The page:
Microsoft Would Borrow To Fund Yahoo Acquisition, CFO Says

Microsoft had previously said it would use a mix of stock and cash to purchase Yahoo.
In a sign of just how badly Microsoft wants Yahoo, the software maker's CFO said Monday that the company would borrow cash for the first time to fund its proposed $44.6 billion acquisition of its Internet rival.

Microsoft had previously said it would use a mix of stock and cash to purchase Yahoo. CFO Chris Liddell on Monday said the cash portion of the deal would be more than $20 billion. He added that Microsoft could cover that amount with existing cash, but would prefer to use external funding for a portion of it.

"We could fund most of that through our cash holdings, but it's likely we're actually going to borrow for the first time. It will be a mixture of the cash on hand, plus debt," Liddell, speaking to a group of financial analysts, said of Microsoft's Yahoo bid.

Liddell didn't say how much external financing Microsoft would seek.

Liddell's disclosure shouldn't be too surprising. Microsoft had about $21.1 billion in cash and cash equivalents at the end of its most recent quarter. So the company, in the absence of turning to the capital markets, would have to use virtually all its cash -- plus more than $20 billion in stock -- to buy out Yahoo.

Microsoft's cash reserves took a hit last year when the company completed its $6 billion acquisition of digital advertising agency aQuantive. The deal, which closed in August, was an all-cash transaction.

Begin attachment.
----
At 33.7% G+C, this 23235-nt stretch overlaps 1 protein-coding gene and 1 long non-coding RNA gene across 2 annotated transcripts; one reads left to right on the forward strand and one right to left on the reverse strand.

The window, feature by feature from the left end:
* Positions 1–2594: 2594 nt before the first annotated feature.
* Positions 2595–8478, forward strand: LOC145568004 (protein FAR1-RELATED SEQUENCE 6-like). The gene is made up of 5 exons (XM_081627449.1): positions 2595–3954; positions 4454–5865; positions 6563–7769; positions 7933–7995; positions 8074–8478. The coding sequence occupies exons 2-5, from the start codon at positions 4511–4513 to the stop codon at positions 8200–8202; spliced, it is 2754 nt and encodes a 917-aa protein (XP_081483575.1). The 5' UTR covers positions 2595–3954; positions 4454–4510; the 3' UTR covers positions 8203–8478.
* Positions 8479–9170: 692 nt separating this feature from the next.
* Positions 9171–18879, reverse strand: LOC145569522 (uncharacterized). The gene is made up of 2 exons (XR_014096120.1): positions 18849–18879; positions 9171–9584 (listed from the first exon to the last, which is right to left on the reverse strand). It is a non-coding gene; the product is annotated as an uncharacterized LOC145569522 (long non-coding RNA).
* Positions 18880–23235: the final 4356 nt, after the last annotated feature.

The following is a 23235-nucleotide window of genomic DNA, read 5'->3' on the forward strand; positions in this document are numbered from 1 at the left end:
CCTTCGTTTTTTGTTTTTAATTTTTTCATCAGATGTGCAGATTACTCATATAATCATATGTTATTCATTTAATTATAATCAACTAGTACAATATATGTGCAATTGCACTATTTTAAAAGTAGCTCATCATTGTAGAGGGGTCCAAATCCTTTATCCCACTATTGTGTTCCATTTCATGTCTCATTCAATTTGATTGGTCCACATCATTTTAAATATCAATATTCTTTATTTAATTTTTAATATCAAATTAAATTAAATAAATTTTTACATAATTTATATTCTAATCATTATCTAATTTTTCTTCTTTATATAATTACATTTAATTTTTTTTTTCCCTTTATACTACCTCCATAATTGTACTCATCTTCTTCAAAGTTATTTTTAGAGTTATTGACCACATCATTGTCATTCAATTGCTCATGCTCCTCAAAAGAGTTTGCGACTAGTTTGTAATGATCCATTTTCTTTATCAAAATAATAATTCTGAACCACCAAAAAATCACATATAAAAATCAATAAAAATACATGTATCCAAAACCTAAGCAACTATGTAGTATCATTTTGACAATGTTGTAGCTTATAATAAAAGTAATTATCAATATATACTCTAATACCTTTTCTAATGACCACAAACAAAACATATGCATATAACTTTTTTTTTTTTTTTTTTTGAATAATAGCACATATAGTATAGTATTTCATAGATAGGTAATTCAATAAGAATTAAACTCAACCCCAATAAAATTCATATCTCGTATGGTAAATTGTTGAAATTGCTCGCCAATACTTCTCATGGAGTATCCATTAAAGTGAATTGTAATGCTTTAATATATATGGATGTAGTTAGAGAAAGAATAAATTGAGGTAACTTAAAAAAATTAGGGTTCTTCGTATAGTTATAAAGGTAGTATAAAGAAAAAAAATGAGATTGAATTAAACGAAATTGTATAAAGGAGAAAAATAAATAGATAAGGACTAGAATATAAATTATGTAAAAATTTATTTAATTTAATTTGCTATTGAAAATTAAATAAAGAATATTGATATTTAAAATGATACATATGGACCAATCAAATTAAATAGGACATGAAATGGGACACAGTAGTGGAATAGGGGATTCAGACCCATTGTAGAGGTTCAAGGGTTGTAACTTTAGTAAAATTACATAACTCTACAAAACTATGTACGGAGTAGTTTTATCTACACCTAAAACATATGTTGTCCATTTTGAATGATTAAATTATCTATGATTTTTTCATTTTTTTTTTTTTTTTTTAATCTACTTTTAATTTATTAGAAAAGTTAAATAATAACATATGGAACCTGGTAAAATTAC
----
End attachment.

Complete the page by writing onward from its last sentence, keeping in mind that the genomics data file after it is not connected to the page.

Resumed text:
Microsoft's offer values Yahoo at $31 per share, which represents a 62% premium over Yahoo's closing stock price the day before Microsoft's announcement Friday that it intends to purchase the company.

Microsoft's willingness to go into hock to acquire Yahoo is an indication of the strategic importance it places on the deal as it seeks to catch Google in the Web search and advertising markets. "We're trying to increase scale and increase capacity to give ourselves a better chance to be more successful more quickly," Microsoft CEO Steve Ballmer said at Monday's analyst meeting.

Yahoo has said it is considering Microsoft's offer, but it has yet to respond formally.

Also at the analysts meeting, Liddell declined to say whether Microsoft was already buying up Yahoo stock on the open market in an effort to exert greater control over the company's board. "No comment," Liddell said in response to a question on the subject.

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